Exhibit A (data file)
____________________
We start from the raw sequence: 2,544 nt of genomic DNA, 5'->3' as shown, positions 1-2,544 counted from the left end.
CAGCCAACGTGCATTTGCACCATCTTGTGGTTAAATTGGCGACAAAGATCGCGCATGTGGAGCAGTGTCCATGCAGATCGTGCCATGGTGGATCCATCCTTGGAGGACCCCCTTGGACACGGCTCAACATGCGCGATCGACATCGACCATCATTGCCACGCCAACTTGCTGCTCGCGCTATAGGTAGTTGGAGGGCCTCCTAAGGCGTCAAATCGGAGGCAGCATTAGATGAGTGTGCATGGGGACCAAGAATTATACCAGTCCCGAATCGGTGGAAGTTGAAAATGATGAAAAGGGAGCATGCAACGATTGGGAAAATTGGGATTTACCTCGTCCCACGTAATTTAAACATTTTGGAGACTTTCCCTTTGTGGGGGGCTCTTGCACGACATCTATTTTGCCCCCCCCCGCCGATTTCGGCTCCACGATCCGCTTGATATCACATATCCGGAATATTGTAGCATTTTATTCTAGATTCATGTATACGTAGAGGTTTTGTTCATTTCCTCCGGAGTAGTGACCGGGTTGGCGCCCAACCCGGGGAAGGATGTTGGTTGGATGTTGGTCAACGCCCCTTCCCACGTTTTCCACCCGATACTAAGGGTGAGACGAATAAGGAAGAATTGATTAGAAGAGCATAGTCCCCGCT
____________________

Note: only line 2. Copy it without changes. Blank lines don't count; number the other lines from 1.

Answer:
CAGCCAACGTGCATTTGCACCATCTTGTGGTTAAATTGGCGACAAAGATCGCGCATGTGGAGCAGTGTCCATGCAGATCGTGCCATGGTGGATCCATCCTTGGAGGACCCCCTTGGACACGGCTCAACATGCGCGATCGACATCGACCATCATTGCCACGCCAACTTGCTGCTCGCGCTATAGGTAGTTGGAGGGCCTCCTAAGGCGTCAAATCGGAGGCAGCATTAGATGAGTGTGCATGGGGACCAAGAATTATACCAGTCCCGAATCGGTGGAAGTTGAAAATGATGAAAAGGGAGCATGCAACGATTGGGAAAATTGGGATTTACCTCGTCCCACGTAATTTAAACATTTTGGAGACTTTCCCTTTGTGGGGGGCTCTTGCACGACATCTATTTTGCCCCCCCCCGCCGATTTCGGCTCCACGATCCGCTTGATATCACATATCCGGAATATTGTAGCATTTTATTCTAGATTCATGTATACGTAGAGGTTTTGTTCATTTCCTCCGGAGTAGTGACCGGGTTGGCGCCCAACCCGGGGAAGGATGTTGGTTGGATGTTGGTCAACGCCCCTTCCCACGTTTTCCACCCGATACTAAGGGTGAGACGAATAAGGAAGAATTGATTAGAAGAGCATAGTCCCCGCT